The Altar is the place of sacrifice. There is offered the memorial of Our Lord's Death and Passion on the Cross. In holy mystery Calvary is set forth. The Priest is the representative of Christ. Our Lord works through him, offering, consecrating, giving. At a late Mass the music rises up in honour and praise and there is a fulfillment of the prophecy: "in every place Incense shall be offered unto My Name and a pure offering." The Church has become as it were the Court of Heaven. The life hereafter has begun on earth. And perhaps there is no more beautiful sight than that at the Elevation of the Host, with the Altar and Sanctuary, the gleaming Candles and the fragrant Incense, the vested Clergy and the attendant Acolytes; as all present are in adoring worship. So once thought an artist, who, directed to paint a scene depicting perfect peace, instead of quiet mountain top, or primeval forest or smiling sea, set forth the Mass at this point.

To the Catholic, Holy Communion is no mere good thing to do or religious rite to be received.

He comes to receive his Lord, to be filled with ineffable joy as Christ comes to give Himself, body, soul and divinity, this joy ever increasing as through continually receiving the Blessed Sacrament the soul grows in grace and spiritual discernment.

Consequently the Altar should be a thing of beauty, not for the sake of beauty itself but for the Glory of God. It should be sufficiently elevated so as to attract attention to it as the dominant feature of the Church, yet its lines and details, no matter how lofty and majestic they may be, should be so chaste, dignified and beautiful that its loveliness speaks of rest, repose and religion. For enthroned upon the Altar, in the Holy of Holies, Our Blessed Lord conies to dwell with man, to give Himself to us, as He receives our homage, love and adoration. To that Presence is consecrated the work of the architect, artist and craftsman. And for Him, Who is there enthroned, are Crucifix, Candles, Flowers and Vestments, for as Canon Bright so beautifully says:

"Tis for Thee we bid the Frontal
Its embroidered wealth unfold,
'Tis for Thee we deck the Reredos
With the colours and the gold."

The Altar should be of stone or marble, if possible, and where made of wood, there should be let in a little slab of stone upon which the Consecration of the Elements occurs. On the table or "Mensa" of the Altar are carved five crosses symbolizing the Sacred Wounds of Christ.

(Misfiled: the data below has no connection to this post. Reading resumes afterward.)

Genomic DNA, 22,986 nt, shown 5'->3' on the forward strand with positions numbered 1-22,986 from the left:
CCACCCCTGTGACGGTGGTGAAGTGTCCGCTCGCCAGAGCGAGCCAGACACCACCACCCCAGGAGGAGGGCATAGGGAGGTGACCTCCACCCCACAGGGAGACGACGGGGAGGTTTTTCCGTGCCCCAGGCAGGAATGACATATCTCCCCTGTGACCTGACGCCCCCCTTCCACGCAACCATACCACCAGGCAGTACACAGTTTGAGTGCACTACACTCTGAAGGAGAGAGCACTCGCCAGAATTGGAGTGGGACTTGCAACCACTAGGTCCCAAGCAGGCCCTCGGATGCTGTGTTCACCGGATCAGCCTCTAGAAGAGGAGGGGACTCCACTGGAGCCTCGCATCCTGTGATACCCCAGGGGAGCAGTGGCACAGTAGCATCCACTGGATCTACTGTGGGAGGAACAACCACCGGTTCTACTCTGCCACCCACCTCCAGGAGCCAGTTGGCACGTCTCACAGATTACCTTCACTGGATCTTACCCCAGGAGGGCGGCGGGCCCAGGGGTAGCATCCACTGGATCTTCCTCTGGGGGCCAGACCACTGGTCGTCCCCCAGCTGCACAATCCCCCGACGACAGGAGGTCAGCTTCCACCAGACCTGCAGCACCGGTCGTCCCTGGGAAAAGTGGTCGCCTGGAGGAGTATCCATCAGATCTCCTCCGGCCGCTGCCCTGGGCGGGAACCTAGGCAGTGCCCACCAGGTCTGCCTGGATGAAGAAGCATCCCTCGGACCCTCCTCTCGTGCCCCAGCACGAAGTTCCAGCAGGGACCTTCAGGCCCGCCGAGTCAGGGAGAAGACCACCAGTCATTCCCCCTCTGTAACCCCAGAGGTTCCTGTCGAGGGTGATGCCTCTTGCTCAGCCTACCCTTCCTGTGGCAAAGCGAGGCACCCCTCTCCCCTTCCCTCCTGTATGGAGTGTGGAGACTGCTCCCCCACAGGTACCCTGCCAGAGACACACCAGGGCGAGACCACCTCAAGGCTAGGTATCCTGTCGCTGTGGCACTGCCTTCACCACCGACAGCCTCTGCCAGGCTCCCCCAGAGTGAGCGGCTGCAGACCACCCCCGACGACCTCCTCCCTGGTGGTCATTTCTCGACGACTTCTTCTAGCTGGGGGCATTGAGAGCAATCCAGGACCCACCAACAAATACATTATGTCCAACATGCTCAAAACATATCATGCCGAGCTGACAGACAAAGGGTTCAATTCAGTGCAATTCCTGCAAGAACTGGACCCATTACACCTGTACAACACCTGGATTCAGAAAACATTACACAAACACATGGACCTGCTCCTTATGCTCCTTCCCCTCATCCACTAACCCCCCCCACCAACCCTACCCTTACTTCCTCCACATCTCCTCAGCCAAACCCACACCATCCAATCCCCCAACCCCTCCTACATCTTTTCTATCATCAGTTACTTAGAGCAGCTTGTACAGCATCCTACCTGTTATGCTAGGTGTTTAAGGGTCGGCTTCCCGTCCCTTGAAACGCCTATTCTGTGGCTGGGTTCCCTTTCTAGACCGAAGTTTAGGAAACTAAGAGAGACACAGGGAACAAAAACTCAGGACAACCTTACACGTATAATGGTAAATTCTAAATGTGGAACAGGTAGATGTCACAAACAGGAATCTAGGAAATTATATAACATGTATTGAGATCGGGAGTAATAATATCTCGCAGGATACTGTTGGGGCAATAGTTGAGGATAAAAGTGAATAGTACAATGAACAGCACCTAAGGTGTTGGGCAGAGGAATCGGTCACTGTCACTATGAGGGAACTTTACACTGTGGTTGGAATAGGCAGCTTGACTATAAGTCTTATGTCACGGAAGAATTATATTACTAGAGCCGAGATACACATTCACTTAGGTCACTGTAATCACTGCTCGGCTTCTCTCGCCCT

An Altar is not complete without a Tabernacle.

In the olden days in some places was found a soaring spire in the Sanctuary called a "Sacrament House." In other places a hanging heart before the Altar or a receptacle called an "Aumbry" nearby, in which was reserved the Blessed Sacrament. Now, however, it is customary to build for this purpose a special place back of the Mensa, fitted up with interior and door to enshrine Our Lord. Nothing so draws the Soul to God or more fully hallows the House of Prayer than Our Blessed Lord Enthroned in the Holy Sacrament, in the Altar Tabernacle. Then is fully realized His Words: "Lo, I am with you alway" Then is found that Our Lord is the True Magnet that draws all men unto Him. No Church should be without the Reserved Sacrament. A practice so universal in the Catholic Church cannot be condemned by the Anglican Communion. And no Bishop of the Church or Legislative Body of the Church has a right to object. For this devout and helpful practice has not only real authorization in the Mass itself, but is undoubtedly also the result of the guidance of the Holy Spirit. And given Reservation, all devotions such as Benediction and Adoration follow as a matter of course. Surely the Soul that hopes to worship God face to face in Heaven has a right to worship that same God, in the person of Jesus Christ, in the Blessed Sacrament of the Altar!

"Lord bring home the glorious lesson
To their hearts who strangely deem
That an unmajestic worship
Doth Thy Majesty beseem;
Show them more of Thy dear Presence
Let them, let them come to know,
That our King is throned among us
And His Church is Heaven below."

Back of the Altar stands the Reredos, sometimes separated from the Altar proper, leaving a passage between them. The Reredos is generally elaborately carved or decorated. Where there is no Reredos, there should be a hanging called a "Dossal."

In very small Churches it may be inadvisable or impossible to have more than one Altar. Where there is more than one Altar, it may be noted that the modern Roman Catholic custom of having three almost in a row, that is, one in the Sanctuary and one at the head of each side aisle, is not the ancient way. Then the Altars were scattered, as we find abroad today. For instance in most Cathedrals in France, a Lady Chapel is directly back of the Sanctuary and many Chapels are built in separately from the side aisles. In Saint Stephen's Cathedral, Vienna, there is a chapel at each side of the Sanctuary and many other chapels are built against the piers that support the clerestory walls.

In all Churches large enough, however, in addition to the main building, or as part of it, should be built a Lady Chapel, dedicated to Our Lady, to whom, as did Saint Gabriel at the Annunciation, we say our "Hail Mary: full of grace."

The building of a Chapel specially dedicated to the Blessed Virgin is sanctioned by the use of centuries and commends itself as a fitting way to honour her, who by God's Appointment was "blessed among women."